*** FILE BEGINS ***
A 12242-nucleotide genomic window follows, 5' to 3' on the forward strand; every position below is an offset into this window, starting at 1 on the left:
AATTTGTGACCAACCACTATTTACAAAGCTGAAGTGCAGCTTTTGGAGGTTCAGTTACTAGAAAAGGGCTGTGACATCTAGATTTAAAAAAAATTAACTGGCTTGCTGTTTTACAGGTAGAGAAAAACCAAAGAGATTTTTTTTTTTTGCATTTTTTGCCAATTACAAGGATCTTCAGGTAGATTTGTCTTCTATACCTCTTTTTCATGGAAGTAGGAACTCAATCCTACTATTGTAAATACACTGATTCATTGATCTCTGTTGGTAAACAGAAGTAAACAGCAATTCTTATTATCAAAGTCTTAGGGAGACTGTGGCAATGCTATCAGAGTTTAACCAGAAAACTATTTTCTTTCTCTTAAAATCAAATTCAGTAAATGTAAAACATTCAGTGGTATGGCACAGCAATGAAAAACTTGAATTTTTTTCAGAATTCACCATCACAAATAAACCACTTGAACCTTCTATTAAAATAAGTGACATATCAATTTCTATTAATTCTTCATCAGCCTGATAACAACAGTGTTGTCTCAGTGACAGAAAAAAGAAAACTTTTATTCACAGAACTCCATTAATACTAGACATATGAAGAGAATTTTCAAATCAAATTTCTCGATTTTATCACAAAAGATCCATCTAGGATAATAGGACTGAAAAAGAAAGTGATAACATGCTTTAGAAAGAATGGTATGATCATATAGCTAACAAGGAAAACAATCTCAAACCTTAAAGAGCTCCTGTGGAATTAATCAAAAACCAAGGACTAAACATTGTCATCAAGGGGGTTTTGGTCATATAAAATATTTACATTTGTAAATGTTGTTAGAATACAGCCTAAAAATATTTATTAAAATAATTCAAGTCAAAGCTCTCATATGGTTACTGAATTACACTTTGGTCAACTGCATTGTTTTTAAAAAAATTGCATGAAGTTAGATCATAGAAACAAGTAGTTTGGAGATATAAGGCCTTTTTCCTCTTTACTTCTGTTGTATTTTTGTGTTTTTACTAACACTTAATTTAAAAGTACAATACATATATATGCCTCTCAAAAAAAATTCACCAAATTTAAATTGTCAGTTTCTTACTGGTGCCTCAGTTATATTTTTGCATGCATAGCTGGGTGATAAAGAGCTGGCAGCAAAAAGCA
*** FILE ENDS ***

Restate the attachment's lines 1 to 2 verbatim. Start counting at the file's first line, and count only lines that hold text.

A 12242-nucleotide genomic window follows, 5' to 3' on the forward strand; every position below is an offset into this window, starting at 1 on the left:
AATTTGTGACCAACCACTATTTACAAAGCTGAAGTGCAGCTTTTGGAGGTTCAGTTACTAGAAAAGGGCTGTGACATCTAGATTTAAAAAAAATTAACTGGCTTGCTGTTTTACAGGTAGAGAAAAACCAAAGAGATTTTTTTTTTTTGCATTTTTTGCCAATTACAAGGATCTTCAGGTAGATTTGTCTTCTATACCTCTTTTTCATGGAAGTAGGAACTCAATCCTACTATTGTAAATACACTGATTCATTGATCTCTGTTGGTAAACAGAAGTAAACAGCAATTCTTATTATCAAAGTCTTAGGGAGACTGTGGCAATGCTATCAGAGTTTAACCAGAAAACTATTTTCTTTCTCTTAAAATCAAATTCAGTAAATGTAAAACATTCAGTGGTATGGCACAGCAATGAAAAACTTGAATTTTTTTCAGAATTCACCATCACAAATAAACCACTTGAACCTTCTATTAAAATAAGTGACATATCAATTTCTATTAATTCTTCATCAGCCTGATAACAACAGTGTTGTCTCAGTGACAGAAAAAAGAAAACTTTTATTCACAGAACTCCATTAATACTAGACATATGAAGAGAATTTTCAAATCAAATTTCTCGATTTTATCACAAAAGATCCATCTAGGATAATAGGACTGAAAAAGAAAGTGATAACATGCTTTAGAAAGAATGGTATGATCATATAGCTAACAAGGAAAACAATCTCAAACCTTAAAGAGCTCCTGTGGAATTAATCAAAAACCAAGGACTAAACATTGTCATCAAGGGGGTTTTGGTCATATAAAATATTTACATTTGTAAATGTTGTTAGAATACAGCCTAAAAATATTTATTAAAATAATTCAAGTCAAAGCTCTCATATGGTTACTGAATTACACTTTGGTCAACTGCATTGTTTTTAAAAAAATTGCATGAAGTTAGATCATAGAAACAAGTAGTTTGGAGATATAAGGCCTTTTTCCTCTTTACTTCTGTTGTATTTTTGTGTTTTTACTAACACTTAATTTAAAAGTACAATACATATATATGCCTCTCAAAAAAAATTCACCAAATTTAAATTGTCAGTTTCTTACTGGTGCCTCAGTTATATTTTTGCATGCATAGCTGGGTGATAAAGAGCTGGCAGCAAAAAGCA